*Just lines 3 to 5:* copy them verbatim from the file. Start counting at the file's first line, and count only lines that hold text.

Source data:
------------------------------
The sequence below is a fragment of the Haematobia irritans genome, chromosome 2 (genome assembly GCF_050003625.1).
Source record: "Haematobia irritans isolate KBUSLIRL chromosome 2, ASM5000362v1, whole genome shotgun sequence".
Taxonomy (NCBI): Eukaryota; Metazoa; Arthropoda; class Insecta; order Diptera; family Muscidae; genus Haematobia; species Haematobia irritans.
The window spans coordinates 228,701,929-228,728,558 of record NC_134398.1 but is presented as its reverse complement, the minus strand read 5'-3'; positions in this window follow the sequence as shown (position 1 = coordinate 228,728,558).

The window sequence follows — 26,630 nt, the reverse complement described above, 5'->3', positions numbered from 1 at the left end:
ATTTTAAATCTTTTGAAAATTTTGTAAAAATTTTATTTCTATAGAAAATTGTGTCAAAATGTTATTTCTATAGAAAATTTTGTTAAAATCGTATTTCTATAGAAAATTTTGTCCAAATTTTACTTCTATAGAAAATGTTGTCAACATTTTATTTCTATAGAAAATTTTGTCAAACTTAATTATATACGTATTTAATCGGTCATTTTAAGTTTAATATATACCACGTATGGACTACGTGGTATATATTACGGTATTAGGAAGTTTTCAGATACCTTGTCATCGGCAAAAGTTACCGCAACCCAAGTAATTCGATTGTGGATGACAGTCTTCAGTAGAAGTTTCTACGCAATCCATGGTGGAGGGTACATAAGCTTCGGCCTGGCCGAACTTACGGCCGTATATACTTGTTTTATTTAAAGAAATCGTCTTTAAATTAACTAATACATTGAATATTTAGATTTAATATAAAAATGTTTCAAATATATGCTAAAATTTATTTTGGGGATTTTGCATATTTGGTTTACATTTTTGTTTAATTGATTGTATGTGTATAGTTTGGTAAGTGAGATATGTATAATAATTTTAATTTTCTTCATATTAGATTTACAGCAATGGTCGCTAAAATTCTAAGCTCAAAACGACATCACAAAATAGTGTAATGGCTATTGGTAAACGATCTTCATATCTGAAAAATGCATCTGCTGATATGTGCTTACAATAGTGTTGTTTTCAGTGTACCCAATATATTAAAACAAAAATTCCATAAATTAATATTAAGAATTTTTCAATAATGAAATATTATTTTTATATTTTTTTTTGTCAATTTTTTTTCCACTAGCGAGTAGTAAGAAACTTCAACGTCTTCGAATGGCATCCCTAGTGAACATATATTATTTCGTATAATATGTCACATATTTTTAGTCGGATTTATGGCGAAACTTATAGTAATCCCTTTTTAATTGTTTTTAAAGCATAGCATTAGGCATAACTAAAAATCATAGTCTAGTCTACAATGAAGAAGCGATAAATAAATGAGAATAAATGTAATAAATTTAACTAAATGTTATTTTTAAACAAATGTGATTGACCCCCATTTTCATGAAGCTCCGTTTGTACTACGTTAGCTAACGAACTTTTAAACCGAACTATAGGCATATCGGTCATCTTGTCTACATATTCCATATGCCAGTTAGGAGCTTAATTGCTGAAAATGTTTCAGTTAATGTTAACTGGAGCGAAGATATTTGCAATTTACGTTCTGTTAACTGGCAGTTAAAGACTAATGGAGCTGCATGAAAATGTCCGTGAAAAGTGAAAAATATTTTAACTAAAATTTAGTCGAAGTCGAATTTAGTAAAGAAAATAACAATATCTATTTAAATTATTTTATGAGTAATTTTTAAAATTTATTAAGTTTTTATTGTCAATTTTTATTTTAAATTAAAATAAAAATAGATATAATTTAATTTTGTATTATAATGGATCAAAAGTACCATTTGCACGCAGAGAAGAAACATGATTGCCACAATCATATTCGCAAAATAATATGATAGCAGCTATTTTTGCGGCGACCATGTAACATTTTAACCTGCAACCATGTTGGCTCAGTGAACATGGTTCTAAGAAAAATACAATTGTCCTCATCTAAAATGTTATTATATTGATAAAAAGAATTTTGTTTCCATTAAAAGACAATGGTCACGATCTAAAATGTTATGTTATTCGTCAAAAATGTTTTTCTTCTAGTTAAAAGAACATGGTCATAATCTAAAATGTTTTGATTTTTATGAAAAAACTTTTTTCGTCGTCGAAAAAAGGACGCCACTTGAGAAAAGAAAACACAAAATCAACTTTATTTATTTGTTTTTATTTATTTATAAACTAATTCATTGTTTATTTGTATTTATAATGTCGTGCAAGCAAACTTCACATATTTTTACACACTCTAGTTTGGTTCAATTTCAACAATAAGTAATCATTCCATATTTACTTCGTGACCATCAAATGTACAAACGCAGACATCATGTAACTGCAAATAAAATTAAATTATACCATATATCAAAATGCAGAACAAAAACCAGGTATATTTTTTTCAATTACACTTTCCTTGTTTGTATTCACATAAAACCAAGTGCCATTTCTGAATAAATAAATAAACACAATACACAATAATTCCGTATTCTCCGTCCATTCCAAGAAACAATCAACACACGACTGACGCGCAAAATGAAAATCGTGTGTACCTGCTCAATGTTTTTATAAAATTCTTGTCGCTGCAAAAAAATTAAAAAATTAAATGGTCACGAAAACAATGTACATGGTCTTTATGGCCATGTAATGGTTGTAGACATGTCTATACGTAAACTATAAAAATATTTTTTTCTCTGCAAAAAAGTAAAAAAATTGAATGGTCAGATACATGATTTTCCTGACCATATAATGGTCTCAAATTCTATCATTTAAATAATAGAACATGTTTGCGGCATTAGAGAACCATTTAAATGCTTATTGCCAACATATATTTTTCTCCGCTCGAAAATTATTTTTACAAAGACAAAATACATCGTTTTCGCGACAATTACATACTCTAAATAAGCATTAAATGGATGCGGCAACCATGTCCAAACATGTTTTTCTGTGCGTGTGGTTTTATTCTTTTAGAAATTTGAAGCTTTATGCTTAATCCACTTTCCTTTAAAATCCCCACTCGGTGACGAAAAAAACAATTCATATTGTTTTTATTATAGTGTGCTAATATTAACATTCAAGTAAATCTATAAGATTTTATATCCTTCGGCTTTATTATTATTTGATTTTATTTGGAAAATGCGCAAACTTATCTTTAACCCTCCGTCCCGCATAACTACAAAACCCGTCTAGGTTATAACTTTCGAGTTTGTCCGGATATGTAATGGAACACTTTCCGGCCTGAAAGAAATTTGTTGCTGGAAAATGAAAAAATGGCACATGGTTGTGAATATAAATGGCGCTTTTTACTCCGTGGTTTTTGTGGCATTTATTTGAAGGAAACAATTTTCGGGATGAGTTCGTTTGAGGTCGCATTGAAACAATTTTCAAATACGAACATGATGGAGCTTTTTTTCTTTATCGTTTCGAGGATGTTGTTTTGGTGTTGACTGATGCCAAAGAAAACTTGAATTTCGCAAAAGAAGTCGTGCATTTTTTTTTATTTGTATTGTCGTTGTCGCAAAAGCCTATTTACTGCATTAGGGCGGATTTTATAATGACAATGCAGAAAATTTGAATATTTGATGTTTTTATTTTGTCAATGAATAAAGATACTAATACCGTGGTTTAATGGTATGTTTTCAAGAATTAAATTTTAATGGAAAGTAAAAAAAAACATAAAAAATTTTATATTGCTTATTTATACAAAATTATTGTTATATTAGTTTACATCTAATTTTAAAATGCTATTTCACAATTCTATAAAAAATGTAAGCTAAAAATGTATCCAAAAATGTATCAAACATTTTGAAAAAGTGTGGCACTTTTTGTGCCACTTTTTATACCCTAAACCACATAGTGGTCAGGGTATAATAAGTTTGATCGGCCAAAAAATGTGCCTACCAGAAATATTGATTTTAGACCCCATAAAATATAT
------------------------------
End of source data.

Taxonomy (NCBI): Eukaryota; Metazoa; Arthropoda; class Insecta; order Diptera; family Muscidae; genus Haematobia; species Haematobia irritans.
The window spans coordinates 228,701,929-228,728,558 of record NC_134398.1 but is presented as its reverse complement, the minus strand read 5'-3'; positions in this window follow the sequence as shown (position 1 = coordinate 228,728,558).

The window sequence follows — 26,630 nt, the reverse complement described above, 5'->3', positions numbered from 1 at the left end: